It moves quickly, and this is it. Some things, and people, help to make it all bearable, and beautiful. Like… the random bit of knowledge, for instance, that the Arabs are sometimes known as ‘Ahlul Daad’ (‘the people of the letter ‘ض’’, which represents a strong ‘d’ sound of sorts that, apparently, is specific to the Arabic language). I asked my aunt Farzana Fufu what might be specific to Bengalis, so that we might be able to call ourselves the people of ___________. She said ‘tigers’. We are the tiger people.

My new Bhabi (cousin-sister-in-law, Sadia) had an interesting dynamic at her parents’ home: their next-door-neighbours and they have lived beside one another for around sixteen years, apparently. They are like family, Masha Allah. The two girls from next door were bridesmaids, essentially, at Sadia’s wedding. It is like both homes are theirs, and like both families are one.

I think I’ve had enough of looking at things I think I might want, by way of ‘liberation’ or something. It’s like that time I’d been really looking forward to going that part of Spain. From the brochures and things: it looks amazing. Sure, parts of it had been nice, and yet… I suppose I had been looking for ‘life’ and sense somewhere, and then someone [I think they had been Moroccan] had sent his two little daughters, maybe, over to where we had been sitting, to say Salaam to us. Islam has always felt like home to me, Masha Allah, even in those less ‘direct-seeming’ ways.

When I was born, and when I have been sick. And when I might get married, and when I will die. There will be different people in this life of mine, and I will encounter different places too. No matter what though, I hope,

Insha Allah,

in my heart, as a Muslim, I’ll be right at Home.


With Salaam, Sadia, 2021.

Journey to the Heart of Islam: ز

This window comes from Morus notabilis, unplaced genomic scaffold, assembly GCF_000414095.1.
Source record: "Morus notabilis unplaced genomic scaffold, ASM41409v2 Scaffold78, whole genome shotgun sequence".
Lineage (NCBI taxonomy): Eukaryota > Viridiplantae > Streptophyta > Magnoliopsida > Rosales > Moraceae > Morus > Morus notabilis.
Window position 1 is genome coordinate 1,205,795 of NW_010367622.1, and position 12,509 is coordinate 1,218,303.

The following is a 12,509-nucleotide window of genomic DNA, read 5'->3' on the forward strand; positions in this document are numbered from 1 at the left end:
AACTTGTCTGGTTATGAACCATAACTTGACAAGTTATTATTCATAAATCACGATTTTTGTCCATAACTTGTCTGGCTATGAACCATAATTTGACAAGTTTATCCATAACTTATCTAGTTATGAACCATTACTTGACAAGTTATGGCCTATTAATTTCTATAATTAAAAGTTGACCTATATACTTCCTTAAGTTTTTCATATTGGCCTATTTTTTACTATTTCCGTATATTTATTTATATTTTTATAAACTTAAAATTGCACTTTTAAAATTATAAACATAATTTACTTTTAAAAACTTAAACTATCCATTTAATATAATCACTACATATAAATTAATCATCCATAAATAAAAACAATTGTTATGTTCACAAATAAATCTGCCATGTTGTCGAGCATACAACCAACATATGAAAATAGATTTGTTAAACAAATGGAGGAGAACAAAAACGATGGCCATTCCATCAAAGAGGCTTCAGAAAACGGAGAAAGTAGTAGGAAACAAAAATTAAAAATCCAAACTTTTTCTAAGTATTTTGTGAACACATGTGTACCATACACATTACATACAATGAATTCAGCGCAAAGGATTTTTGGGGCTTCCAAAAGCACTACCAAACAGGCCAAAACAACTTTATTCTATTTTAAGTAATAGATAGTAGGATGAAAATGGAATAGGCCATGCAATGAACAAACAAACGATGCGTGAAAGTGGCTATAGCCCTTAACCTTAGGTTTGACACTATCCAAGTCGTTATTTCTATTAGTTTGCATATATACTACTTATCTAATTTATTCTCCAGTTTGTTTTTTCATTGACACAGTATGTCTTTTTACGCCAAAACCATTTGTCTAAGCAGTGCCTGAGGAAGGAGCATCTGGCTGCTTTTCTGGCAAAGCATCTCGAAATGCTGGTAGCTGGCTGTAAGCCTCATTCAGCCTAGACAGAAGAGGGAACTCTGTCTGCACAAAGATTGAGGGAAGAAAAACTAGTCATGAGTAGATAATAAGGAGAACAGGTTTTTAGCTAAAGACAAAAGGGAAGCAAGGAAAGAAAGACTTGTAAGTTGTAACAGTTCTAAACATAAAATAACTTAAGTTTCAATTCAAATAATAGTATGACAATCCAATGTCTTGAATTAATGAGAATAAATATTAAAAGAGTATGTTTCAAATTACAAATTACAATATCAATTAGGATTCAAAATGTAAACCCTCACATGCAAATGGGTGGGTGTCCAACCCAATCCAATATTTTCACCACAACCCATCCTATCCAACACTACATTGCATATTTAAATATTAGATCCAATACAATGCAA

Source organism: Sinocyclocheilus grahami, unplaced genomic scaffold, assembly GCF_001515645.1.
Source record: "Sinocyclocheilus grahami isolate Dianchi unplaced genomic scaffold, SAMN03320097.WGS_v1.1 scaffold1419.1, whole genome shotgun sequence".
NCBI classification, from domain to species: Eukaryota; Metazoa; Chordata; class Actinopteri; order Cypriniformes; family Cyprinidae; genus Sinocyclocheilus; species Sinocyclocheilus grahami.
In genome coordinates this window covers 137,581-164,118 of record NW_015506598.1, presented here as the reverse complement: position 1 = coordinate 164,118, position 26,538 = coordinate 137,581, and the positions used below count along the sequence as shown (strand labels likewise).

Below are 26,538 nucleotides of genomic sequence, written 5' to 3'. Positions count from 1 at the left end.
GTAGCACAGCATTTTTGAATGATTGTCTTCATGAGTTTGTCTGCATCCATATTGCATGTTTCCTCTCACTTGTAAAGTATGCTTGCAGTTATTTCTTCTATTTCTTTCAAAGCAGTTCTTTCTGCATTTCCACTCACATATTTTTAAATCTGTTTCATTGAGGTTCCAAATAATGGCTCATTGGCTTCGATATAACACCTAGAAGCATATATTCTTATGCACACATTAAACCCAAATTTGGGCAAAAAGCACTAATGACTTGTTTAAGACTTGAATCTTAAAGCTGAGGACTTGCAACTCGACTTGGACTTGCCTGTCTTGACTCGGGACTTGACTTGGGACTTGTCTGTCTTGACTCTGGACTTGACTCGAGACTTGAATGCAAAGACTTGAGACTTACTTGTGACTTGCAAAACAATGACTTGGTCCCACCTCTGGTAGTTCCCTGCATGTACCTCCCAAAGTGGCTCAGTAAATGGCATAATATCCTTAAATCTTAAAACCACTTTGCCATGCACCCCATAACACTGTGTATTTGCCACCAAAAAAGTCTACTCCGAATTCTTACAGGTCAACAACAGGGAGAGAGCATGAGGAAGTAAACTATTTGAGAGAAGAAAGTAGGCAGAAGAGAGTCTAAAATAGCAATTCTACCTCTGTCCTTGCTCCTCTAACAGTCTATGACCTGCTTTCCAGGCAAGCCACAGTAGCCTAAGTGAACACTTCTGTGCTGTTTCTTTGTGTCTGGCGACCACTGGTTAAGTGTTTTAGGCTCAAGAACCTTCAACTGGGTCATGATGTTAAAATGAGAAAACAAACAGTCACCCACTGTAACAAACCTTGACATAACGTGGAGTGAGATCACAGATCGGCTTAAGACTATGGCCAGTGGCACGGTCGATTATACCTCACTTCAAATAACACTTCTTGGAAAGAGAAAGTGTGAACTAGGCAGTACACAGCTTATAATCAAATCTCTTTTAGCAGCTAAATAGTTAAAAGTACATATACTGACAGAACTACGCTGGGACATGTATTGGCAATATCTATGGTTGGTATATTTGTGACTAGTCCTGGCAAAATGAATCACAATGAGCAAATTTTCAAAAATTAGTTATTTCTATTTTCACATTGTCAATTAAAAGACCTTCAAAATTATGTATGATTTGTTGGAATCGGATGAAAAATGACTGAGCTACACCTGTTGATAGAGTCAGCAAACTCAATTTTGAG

Bismillahir Rahmānir Raheem.

“My aunts call me an extremist. Because I wear the hijāb and support Palestine.”*

ز [an Arabic letter. ‘Z’] lives in South-East London. Born to a white British mother and an Egyptian (Muslim, but not practising) father, 17-year-old she accepted Islam earlier this year, in January. She would watch Islamic YouTube videos, and her eyes – indicative of a pure and sincere heart, Masha Allah – would start welling up with tears. The change had come as a little bit of a shock to her family members.

ز had attended a secondary school at which the majority of the populace is of Irish/traveller origin; there are also many students there who are EDL-supporters. Apparently, many of the traveller students have themselves become EDL-supporters: it is, unfortunately, frequently the case that minority groups ‘turn’ on other minority groups, if it means gaining acceptance, and having a scapegoat outside of themselves to debase.

These days, she often visits the London Central Masjid (Regent’s Park) in order to worship, talk to people, and to peruse the little bookshop on the ground floor there. She has connected with other revert sisters (via social media) and finds a lot of love and comfort at her paternal auntie (Hana)’s home; her auntie’s husband, she says, treats her as though he is her real uncle too.

ز visited Egypt once, at a young age, but has not returned since. An auntie from the Masjid (who is of Moroccan origin) has also approached her to see if she would be interested in marrying her (the auntie’s) son… ز has, however, politely declined this proposal.

To get her questions answered, ز sees the mosque’s Shaykh. She has a strong belief in the importance of compassion in Islam [after all, this is the Muhammadan way] and also believes in taking Deen seriously. For example, although her friends may casually talk to boys, she does not. She loves to pray Salāh; I think she finds much peace and joy in it.

What inspires me about ز is her (gentle-but-determined) determination, Masha Allah, and her keen generosity of spirit. She, this seventeen-year-old woman, found Islam ― or, rather, Allah had chosen her specifically. At home, for example, it must be hard: ز’s parents do not live together, and she lives with her (non-Muslim) mother, and with her mother’s partner, and with her (ز’s) sister, who is also not Muslim. In front of her mother’s partner, ز wears her headscarf. She takes Islam seriously; she is finding her place in it, Alhamdulillah.